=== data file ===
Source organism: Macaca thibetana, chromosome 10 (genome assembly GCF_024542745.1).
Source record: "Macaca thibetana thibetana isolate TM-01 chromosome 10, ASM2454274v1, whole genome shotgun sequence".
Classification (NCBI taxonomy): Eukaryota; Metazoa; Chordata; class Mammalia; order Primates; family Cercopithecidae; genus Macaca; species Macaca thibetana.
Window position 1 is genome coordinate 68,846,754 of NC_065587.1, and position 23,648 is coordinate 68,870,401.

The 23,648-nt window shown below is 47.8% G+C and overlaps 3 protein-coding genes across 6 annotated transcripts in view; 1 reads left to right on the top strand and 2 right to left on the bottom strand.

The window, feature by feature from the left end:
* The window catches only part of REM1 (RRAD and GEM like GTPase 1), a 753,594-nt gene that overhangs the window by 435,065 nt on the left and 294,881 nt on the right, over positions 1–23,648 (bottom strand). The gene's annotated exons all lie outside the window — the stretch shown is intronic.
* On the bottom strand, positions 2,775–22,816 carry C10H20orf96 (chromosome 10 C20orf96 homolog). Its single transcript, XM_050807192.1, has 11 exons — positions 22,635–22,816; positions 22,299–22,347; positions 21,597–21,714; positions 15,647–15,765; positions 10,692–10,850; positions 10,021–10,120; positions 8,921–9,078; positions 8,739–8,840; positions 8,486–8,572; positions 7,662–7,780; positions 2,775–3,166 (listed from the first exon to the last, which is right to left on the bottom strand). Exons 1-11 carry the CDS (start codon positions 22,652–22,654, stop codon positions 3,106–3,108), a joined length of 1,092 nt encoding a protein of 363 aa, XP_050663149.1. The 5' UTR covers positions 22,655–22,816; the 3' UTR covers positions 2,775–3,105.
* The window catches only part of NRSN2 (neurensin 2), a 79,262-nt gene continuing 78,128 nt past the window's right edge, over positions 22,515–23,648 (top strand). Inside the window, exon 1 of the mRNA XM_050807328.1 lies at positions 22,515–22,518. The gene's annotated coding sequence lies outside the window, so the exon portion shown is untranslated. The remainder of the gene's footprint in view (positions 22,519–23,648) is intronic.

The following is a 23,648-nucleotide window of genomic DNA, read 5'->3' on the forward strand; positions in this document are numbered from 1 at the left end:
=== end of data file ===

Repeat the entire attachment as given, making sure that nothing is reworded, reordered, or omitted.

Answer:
Source organism: Macaca thibetana, chromosome 10 (genome assembly GCF_024542745.1).
Source record: "Macaca thibetana thibetana isolate TM-01 chromosome 10, ASM2454274v1, whole genome shotgun sequence".
Classification (NCBI taxonomy): Eukaryota; Metazoa; Chordata; class Mammalia; order Primates; family Cercopithecidae; genus Macaca; species Macaca thibetana.
Window position 1 is genome coordinate 68,846,754 of NC_065587.1, and position 23,648 is coordinate 68,870,401.

The 23,648-nt window shown below is 47.8% G+C and overlaps 3 protein-coding genes across 6 annotated transcripts in view; 1 reads left to right on the top strand and 2 right to left on the bottom strand.

The window, feature by feature from the left end:
* The window catches only part of REM1 (RRAD and GEM like GTPase 1), a 753,594-nt gene that overhangs the window by 435,065 nt on the left and 294,881 nt on the right, over positions 1–23,648 (bottom strand). The gene's annotated exons all lie outside the window — the stretch shown is intronic.
* On the bottom strand, positions 2,775–22,816 carry C10H20orf96 (chromosome 10 C20orf96 homolog). Its single transcript, XM_050807192.1, has 11 exons — positions 22,635–22,816; positions 22,299–22,347; positions 21,597–21,714; positions 15,647–15,765; positions 10,692–10,850; positions 10,021–10,120; positions 8,921–9,078; positions 8,739–8,840; positions 8,486–8,572; positions 7,662–7,780; positions 2,775–3,166 (listed from the first exon to the last, which is right to left on the bottom strand). Exons 1-11 carry the CDS (start codon positions 22,652–22,654, stop codon positions 3,106–3,108), a joined length of 1,092 nt encoding a protein of 363 aa, XP_050663149.1. The 5' UTR covers positions 22,655–22,816; the 3' UTR covers positions 2,775–3,105.
* The window catches only part of NRSN2 (neurensin 2), a 79,262-nt gene continuing 78,128 nt past the window's right edge, over positions 22,515–23,648 (top strand). Inside the window, exon 1 of the mRNA XM_050807328.1 lies at positions 22,515–22,518. The gene's annotated coding sequence lies outside the window, so the exon portion shown is untranslated. The remainder of the gene's footprint in view (positions 22,519–23,648) is intronic.

The following is a 23,648-nucleotide window of genomic DNA, read 5'->3' on the forward strand; positions in this document are numbered from 1 at the left end: